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Wednesday, July 26, 2017

Author Columbkill Noonan Guest Post: I Smell….Horses? + giveaway


I Smell….Horses? 

“I Smell Sheep” puts me in mind of a farm, and hooved animals, which, as the proud mama of a darling rescue horse named Mittens, made me think, of course, of horses. Which means that I will now share with ewe a hilariously terrible story that happened just yesterday, involving me and Mittens and a river.

Mittens, you see, loves to swim. And as it has been unbearably hot here, we thought it would be great fun to ride down to the river. Here is a picture of me and Mittens (not yesterday, but another, less eventful day) enjoying the lovely cool water.

Now, Mittens has recently developed a habit of laying down in the water. With me on her. It’s hysterical. I get dunked, she gets to cool down, and it’s all great fun. Until it’s not. Here’s how it went down yesterday:
Mittens: “Ima lay down now, ok, Ma?”
Me: “Maybe not right here, Mittens. It’s a bit rocky, and way too deep…”
Mittens (laying down anyway): “What? Did you say something? Oh boy, this water feels great!”
Me: (Splash/Splutter/Gasp). “Mittens! What did I just say!”
Mittens: (Rolling). “Ahhhhhh.”
Ok, so everything’s fine. I’m soaked to my neck, but since it’s 100 billion degrees outside I’m ok with that. The problem is that I rode her bareback, so getting back on is proving to be a problem.
Me: (trying to lead Mittens across the river over to a rock that I can climb on in order to be high enough to scramble onto her back.)
Mittens: “Where are we going? Over here? No? Over here? Ack, I’m tripping all over myself!”
(Random guy on kayak pauses upriver, taking pictures.)
Me: “Well, that’s creepy”.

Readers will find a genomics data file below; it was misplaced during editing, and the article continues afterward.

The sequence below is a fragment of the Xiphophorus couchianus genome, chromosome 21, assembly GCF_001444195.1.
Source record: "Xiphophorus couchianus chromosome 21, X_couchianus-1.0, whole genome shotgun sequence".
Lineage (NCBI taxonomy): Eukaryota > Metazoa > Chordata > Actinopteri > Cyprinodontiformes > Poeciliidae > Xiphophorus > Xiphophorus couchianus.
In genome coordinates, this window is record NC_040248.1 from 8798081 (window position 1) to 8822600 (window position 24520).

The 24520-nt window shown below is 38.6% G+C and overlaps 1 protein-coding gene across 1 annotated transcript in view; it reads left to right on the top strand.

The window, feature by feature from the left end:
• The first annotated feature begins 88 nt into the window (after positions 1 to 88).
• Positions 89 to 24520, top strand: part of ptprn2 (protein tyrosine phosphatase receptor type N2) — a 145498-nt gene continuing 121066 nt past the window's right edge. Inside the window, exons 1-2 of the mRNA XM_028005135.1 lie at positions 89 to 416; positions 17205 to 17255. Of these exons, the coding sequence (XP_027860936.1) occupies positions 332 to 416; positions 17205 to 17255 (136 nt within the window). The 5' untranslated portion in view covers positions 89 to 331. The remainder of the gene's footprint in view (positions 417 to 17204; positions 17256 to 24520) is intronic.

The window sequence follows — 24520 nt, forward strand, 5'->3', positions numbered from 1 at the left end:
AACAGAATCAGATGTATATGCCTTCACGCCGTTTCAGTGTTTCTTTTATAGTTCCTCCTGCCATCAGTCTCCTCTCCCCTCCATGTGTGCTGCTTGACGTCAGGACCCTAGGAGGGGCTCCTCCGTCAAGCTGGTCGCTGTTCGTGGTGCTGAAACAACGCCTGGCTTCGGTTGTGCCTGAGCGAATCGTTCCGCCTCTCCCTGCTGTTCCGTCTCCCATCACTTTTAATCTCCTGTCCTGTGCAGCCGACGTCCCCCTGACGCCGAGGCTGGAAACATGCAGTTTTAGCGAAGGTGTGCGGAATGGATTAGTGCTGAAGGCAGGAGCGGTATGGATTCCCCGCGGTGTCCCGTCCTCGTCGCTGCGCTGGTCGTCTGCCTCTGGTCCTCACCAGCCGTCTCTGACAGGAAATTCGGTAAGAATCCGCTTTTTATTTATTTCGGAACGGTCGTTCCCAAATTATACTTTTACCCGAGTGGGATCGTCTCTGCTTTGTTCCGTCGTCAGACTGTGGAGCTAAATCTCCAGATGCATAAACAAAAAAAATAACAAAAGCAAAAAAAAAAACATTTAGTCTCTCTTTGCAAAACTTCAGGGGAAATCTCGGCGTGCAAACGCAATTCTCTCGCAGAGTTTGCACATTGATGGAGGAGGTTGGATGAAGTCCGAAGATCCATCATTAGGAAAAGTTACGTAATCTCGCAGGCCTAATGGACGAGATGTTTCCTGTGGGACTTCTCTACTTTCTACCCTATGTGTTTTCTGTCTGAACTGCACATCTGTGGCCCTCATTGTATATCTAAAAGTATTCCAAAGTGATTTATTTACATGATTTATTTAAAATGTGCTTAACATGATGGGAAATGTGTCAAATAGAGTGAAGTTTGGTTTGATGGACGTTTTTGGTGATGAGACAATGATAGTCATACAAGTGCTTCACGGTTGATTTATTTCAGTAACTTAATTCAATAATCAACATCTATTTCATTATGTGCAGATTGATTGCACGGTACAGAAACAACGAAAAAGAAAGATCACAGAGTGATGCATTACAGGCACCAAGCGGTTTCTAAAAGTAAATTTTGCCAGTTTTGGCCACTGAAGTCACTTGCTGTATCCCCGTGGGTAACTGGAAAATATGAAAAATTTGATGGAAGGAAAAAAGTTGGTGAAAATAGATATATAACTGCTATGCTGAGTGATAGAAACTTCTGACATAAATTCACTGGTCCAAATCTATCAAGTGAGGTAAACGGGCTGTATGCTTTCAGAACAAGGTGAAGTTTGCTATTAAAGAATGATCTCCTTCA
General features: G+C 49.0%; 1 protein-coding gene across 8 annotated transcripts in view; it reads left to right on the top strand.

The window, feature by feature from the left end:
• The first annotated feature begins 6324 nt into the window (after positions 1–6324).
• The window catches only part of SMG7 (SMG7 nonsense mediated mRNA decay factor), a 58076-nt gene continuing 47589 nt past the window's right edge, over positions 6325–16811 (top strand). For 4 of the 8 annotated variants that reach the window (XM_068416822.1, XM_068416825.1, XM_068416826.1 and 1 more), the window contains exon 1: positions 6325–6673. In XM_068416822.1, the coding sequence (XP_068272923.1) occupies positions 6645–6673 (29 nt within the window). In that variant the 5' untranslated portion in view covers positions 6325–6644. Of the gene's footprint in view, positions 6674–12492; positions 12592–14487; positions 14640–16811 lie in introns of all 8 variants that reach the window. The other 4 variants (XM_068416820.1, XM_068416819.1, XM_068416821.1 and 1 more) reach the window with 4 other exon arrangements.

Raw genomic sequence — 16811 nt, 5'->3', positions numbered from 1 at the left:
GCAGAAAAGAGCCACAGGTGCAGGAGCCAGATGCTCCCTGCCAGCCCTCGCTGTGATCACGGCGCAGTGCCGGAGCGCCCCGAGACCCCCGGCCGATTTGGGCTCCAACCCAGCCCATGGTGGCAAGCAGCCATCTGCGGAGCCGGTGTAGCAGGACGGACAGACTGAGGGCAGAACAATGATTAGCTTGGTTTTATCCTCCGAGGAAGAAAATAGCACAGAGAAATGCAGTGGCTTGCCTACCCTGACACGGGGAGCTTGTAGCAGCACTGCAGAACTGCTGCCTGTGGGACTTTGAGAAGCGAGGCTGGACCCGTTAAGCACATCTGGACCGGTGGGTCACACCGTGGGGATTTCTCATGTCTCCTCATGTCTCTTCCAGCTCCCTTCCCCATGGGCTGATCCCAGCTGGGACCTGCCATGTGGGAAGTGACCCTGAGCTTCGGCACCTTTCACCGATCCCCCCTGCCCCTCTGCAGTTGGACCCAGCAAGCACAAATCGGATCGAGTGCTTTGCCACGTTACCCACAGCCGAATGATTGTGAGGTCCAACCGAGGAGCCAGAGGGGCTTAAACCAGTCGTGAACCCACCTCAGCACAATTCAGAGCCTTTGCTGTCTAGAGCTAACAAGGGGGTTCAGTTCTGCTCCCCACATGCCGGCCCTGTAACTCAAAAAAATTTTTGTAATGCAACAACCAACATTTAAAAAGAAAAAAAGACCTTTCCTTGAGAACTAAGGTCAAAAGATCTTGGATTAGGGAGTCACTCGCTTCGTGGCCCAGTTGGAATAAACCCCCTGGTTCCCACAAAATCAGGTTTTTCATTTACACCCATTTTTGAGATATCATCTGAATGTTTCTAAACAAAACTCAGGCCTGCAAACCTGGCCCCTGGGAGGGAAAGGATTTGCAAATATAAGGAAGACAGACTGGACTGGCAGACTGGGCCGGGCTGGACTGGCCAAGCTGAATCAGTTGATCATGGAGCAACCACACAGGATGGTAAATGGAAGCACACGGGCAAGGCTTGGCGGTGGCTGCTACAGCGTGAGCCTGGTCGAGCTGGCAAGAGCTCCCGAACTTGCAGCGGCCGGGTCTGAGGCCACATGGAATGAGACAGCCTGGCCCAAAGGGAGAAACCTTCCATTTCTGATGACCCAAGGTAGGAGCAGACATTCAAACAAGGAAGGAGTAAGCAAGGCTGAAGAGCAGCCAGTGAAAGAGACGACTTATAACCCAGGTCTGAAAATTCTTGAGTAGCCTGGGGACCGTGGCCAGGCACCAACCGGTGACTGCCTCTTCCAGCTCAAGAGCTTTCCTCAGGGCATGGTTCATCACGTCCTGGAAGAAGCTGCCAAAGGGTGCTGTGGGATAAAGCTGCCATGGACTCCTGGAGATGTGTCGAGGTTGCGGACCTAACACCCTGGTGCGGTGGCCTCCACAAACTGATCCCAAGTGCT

Mittens: “Ewww.”
Me: “Can you please watch where you put your feet? You’re stepping on me.”
Mittens: “I’m incredibly excited for no reason and I can’t see my feet.”
Me: “Ok, but if you just slow down and follow me…”
Mittens: “How about if I just go faster and change direction repeatedly with no warning?”
Me: “Mittens, you are standing on my foot.”
Mittens: “Ok, I’ll just stand right here then.”
Me: “MITTENS YOU ARE STANDING ON MY FOOT!!!!”
Mittens: “Wanna cuddle?”
Me: (falls over backwards, head goes under water, foot stays firmly planted under Mitten’s hoof whilst the rest of me goes in every other direction, brain yells ‘Ima die, Ima die, Ima die’.)
Me (again, sitting up in the river now): “Ack. Ow. OW!”
Mittens: “What? Something wrong? Hmmmm?”
Random kayak guy, floating by, waves happily. I wave back, standing on one foot, smiling as much as is possible when one’s foot has just been broken and one has just nearly drowned, because, you know, politeness.
Me: “Mittens, I think you broke my foot.”
Mittens: “Huh? Yeah, can you hurry up please? I want my dinner now.”
Me: “Argh.”
Mittens: “Oooh, are those treats in your pocket? I LOVE treats!”
So now I’m in a stupid-looking boot for several weeks, and can’t ride, or do yoga, or pretty much anything. And it’s the most absurd set of circumstances; one that made the x-ray tech burst out in a gleeful cackle of laughter. “Oh!” she says. “That is the best story! So much better than the lady yesterday who dropped a can of beans on her foot. You win for best broken foot story! You win ALL the stories!” 

Which brings us right round to “Barnabas Tew and the Case of the Missing Scarab”. Barnabas (along with his assistant Wilfred) often finds himself in ridiculous situations like this, that spiral out of control with one comedic error after another. In a way, Mittens and I ARE Wilfred and Barnabas. So, if you found this story amusing, you will probably also like Barnabas’ shenanigans.